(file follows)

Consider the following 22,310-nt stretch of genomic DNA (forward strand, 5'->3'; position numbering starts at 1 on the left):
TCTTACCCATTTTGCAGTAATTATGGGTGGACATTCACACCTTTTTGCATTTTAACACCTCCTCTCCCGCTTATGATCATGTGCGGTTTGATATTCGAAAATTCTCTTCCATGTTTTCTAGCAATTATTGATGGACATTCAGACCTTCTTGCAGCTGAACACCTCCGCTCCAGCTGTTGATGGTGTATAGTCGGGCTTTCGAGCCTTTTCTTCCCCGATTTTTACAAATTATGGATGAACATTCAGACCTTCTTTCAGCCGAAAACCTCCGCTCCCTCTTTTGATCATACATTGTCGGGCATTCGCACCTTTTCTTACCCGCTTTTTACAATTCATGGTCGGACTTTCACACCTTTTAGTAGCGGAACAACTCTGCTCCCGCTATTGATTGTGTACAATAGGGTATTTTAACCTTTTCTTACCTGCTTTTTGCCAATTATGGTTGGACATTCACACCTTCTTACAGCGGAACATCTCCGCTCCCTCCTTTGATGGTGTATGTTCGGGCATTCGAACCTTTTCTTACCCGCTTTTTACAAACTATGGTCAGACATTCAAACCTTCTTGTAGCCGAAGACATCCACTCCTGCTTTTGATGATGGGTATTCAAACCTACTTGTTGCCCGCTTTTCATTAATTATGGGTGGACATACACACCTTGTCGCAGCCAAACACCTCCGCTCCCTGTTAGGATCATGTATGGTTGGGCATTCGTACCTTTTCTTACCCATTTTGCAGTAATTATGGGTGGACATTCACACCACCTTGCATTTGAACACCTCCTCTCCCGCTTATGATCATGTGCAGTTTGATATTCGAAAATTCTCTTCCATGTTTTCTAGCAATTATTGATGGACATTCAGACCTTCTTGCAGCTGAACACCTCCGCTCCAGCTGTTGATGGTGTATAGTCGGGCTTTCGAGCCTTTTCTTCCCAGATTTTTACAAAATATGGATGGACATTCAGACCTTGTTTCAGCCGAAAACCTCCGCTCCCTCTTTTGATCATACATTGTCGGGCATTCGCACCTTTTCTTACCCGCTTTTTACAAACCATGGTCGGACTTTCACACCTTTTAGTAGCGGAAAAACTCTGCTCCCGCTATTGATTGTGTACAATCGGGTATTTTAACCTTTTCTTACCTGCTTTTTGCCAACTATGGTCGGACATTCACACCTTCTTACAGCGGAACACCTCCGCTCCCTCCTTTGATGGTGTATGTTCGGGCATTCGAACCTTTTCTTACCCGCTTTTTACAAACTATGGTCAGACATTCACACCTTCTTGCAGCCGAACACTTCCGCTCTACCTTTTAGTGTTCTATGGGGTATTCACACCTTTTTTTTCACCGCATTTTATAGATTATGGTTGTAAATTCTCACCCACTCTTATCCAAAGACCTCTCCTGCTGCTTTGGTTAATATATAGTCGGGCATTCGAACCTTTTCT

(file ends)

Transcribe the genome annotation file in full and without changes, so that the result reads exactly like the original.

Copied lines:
Consider the following 22,310-nt stretch of genomic DNA (forward strand, 5'->3'; position numbering starts at 1 on the left):
TCTTACCCATTTTGCAGTAATTATGGGTGGACATTCACACCTTTTTGCATTTTAACACCTCCTCTCCCGCTTATGATCATGTGCGGTTTGATATTCGAAAATTCTCTTCCATGTTTTCTAGCAATTATTGATGGACATTCAGACCTTCTTGCAGCTGAACACCTCCGCTCCAGCTGTTGATGGTGTATAGTCGGGCTTTCGAGCCTTTTCTTCCCCGATTTTTACAAATTATGGATGAACATTCAGACCTTCTTTCAGCCGAAAACCTCCGCTCCCTCTTTTGATCATACATTGTCGGGCATTCGCACCTTTTCTTACCCGCTTTTTACAATTCATGGTCGGACTTTCACACCTTTTAGTAGCGGAACAACTCTGCTCCCGCTATTGATTGTGTACAATAGGGTATTTTAACCTTTTCTTACCTGCTTTTTGCCAATTATGGTTGGACATTCACACCTTCTTACAGCGGAACATCTCCGCTCCCTCCTTTGATGGTGTATGTTCGGGCATTCGAACCTTTTCTTACCCGCTTTTTACAAACTATGGTCAGACATTCAAACCTTCTTGTAGCCGAAGACATCCACTCCTGCTTTTGATGATGGGTATTCAAACCTACTTGTTGCCCGCTTTTCATTAATTATGGGTGGACATACACACCTTGTCGCAGCCAAACACCTCCGCTCCCTGTTAGGATCATGTATGGTTGGGCATTCGTACCTTTTCTTACCCATTTTGCAGTAATTATGGGTGGACATTCACACCACCTTGCATTTGAACACCTCCTCTCCCGCTTATGATCATGTGCAGTTTGATATTCGAAAATTCTCTTCCATGTTTTCTAGCAATTATTGATGGACATTCAGACCTTCTTGCAGCTGAACACCTCCGCTCCAGCTGTTGATGGTGTATAGTCGGGCTTTCGAGCCTTTTCTTCCCAGATTTTTACAAAATATGGATGGACATTCAGACCTTGTTTCAGCCGAAAACCTCCGCTCCCTCTTTTGATCATACATTGTCGGGCATTCGCACCTTTTCTTACCCGCTTTTTACAAACCATGGTCGGACTTTCACACCTTTTAGTAGCGGAAAAACTCTGCTCCCGCTATTGATTGTGTACAATCGGGTATTTTAACCTTTTCTTACCTGCTTTTTGCCAACTATGGTCGGACATTCACACCTTCTTACAGCGGAACACCTCCGCTCCCTCCTTTGATGGTGTATGTTCGGGCATTCGAACCTTTTCTTACCCGCTTTTTACAAACTATGGTCAGACATTCACACCTTCTTGCAGCCGAACACTTCCGCTCTACCTTTTAGTGTTCTATGGGGTATTCACACCTTTTTTTTCACCGCATTTTATAGATTATGGTTGTAAATTCTCACCCACTCTTATCCAAAGACCTCTCCTGCTGCTTTGGTTAATATATAGTCGGGCATTCGAACCTTTTCT